Wednesday, 7 July 2010

Queer Sort Of Asylum Policy

The High Court today is due to rule on the case of two gay refused asylum seekers who have taken the government to court over their blatantly discriminatory asylums policy. We say blatantly discriminatory not just because a set of criteria are being applied to gay and lesbian people that is not being applied to people who, say, fear persecution in the home countries because of their political or religious convictions, but because this policy is doubly discriminatory.

Being gay or lesbian is not a 'lifestyle choice', which ones political or religious affiliations effectively are (however 'sincerely' these 'beliefs' are held). And deciding whether or not to avoid that persecution by keeping one's 'affiliations' secret is therefore a moral choice. Whereas behaving so as to conceal ones sexuality is wholly different, and current Home Office policy is tantamount to telling someone who has been persecuted because of the colour of their skin that they so go home and avoid the racial discrimination they have been suffering by using skin whitening compounds!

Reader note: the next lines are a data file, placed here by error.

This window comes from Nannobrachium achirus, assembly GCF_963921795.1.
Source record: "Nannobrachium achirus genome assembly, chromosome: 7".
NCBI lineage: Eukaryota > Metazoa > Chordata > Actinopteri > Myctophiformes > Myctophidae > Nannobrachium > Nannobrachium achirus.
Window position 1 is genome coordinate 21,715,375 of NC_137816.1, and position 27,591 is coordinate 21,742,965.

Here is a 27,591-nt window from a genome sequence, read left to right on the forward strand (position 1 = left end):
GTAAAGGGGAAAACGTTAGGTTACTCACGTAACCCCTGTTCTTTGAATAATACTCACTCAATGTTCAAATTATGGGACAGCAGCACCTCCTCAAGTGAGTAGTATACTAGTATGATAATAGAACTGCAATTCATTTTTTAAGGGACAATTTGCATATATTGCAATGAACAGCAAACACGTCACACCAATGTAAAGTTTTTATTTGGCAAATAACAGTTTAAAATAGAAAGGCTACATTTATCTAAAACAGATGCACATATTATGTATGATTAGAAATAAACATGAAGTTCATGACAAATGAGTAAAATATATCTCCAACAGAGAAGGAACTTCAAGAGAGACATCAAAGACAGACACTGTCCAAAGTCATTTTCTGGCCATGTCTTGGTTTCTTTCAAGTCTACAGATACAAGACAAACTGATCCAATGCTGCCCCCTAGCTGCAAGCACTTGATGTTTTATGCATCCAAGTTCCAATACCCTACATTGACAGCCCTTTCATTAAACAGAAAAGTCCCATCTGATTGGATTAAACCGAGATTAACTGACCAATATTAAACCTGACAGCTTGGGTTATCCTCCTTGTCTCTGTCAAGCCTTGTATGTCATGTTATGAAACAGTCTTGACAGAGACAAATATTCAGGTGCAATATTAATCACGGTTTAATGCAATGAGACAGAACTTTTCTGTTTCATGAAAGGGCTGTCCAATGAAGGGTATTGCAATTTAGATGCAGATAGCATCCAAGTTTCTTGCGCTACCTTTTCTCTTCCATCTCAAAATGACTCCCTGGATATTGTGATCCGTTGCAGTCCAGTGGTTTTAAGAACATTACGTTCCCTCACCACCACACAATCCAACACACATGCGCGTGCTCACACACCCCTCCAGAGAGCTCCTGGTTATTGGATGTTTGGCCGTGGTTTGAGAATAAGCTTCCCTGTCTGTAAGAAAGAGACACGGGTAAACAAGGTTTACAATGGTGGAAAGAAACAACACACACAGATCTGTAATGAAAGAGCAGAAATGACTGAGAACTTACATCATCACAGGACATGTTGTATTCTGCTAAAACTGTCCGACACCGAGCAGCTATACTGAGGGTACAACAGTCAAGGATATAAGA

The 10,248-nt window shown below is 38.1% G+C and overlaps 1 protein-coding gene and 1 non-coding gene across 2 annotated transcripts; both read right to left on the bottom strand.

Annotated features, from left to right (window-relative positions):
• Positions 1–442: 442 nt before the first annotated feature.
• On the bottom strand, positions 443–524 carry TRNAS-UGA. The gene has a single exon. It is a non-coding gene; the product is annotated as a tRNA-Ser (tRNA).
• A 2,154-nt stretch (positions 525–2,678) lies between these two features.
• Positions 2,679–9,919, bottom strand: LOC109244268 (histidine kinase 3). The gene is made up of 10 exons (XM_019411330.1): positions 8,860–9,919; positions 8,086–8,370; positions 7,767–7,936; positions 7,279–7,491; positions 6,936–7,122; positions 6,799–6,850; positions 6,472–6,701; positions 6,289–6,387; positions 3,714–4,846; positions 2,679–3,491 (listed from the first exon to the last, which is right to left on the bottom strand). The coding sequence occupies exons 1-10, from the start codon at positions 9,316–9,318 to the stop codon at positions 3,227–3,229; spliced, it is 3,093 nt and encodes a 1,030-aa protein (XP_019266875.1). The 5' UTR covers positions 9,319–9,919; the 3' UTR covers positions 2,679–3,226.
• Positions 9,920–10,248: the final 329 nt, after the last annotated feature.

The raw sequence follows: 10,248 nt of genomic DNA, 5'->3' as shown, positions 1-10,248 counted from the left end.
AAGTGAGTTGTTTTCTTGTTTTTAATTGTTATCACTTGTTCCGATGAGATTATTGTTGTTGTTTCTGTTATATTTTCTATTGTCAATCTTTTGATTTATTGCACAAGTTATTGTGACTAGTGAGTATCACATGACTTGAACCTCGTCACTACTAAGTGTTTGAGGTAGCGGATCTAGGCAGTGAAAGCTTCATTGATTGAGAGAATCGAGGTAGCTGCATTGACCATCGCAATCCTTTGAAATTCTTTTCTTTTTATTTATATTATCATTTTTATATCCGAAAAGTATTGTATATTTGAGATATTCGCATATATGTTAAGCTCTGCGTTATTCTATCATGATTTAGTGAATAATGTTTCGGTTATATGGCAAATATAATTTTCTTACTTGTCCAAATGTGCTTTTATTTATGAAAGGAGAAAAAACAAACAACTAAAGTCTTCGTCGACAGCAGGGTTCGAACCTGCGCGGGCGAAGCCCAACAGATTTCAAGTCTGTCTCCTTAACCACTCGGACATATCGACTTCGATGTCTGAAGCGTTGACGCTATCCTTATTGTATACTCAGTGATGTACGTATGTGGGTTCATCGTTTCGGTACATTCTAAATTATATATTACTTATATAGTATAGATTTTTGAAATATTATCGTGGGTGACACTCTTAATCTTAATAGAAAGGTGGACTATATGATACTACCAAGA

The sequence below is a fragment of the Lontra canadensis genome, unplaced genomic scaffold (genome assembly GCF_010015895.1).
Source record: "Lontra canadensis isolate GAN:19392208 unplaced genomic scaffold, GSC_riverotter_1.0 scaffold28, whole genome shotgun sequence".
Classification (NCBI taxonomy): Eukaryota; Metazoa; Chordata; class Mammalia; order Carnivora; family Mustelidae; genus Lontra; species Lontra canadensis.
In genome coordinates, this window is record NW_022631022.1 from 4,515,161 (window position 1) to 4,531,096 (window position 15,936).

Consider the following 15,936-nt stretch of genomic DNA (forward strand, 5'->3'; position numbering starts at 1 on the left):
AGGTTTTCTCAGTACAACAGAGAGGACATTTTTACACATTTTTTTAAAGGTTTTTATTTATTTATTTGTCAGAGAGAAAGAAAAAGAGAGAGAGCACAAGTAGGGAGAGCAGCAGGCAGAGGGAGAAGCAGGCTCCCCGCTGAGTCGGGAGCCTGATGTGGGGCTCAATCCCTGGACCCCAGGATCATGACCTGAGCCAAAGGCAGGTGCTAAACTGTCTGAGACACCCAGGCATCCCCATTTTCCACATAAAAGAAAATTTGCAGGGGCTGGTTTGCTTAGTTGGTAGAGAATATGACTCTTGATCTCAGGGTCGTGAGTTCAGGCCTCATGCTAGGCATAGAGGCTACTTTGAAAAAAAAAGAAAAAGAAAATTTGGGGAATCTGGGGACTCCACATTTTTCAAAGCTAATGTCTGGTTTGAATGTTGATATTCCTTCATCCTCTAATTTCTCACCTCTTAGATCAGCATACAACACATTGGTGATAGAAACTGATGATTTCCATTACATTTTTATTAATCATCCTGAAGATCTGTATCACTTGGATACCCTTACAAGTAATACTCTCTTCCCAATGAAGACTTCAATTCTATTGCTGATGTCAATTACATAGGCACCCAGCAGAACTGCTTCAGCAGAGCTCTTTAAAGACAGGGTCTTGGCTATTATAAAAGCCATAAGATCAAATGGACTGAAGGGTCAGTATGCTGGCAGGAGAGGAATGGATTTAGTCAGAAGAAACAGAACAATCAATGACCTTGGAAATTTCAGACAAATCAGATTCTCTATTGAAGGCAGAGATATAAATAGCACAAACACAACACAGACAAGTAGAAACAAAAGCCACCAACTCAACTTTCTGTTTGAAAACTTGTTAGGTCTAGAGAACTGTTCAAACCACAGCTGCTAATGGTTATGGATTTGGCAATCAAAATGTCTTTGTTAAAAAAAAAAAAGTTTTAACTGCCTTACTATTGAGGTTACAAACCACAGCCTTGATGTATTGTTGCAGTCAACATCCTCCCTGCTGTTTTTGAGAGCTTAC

This is just another way of the government narrowing the criteria of who is and who isn't a 'good' migrants and further derogating itself from both the letter and the spirit of the international treaties and conventions on asylum that it is a signatory to. A case of any excuse will do as long as it achieves the desired ends, keeping as many 'bad' foreigners out as possible.


The on-line version of the Evening Standard has a comment equating the case of the Iranian asylum seeker's situation to those 'committing' adultery in his country, saying adulterers have to be discrete in order to avoid being stoned if caught and that the same is true of gay people (who wish not to be 'found out'). He then goes on to compound his stupidity by going on to say that in order for him to settle in some mythical "totally gay country", he would lie about not being straight in order to survive and nobody could prove he wasn't queer. Unless of course he was caught having sex with a woman.

This in a nutshell is the rationale of the government's discriminatory anti-queer position; if you don't step into the light no one can tell if you are different or not. You can continue to be gay, just don't risk having any sort of sexual relationship.


The High Court has found in favour of "T" and "J", with the judgement saying "To compel a homosexual person to pretend that his sexuality does not exist or suppress the behaviour by which to manifest itself is to deny him the fundamental right to be who he is."

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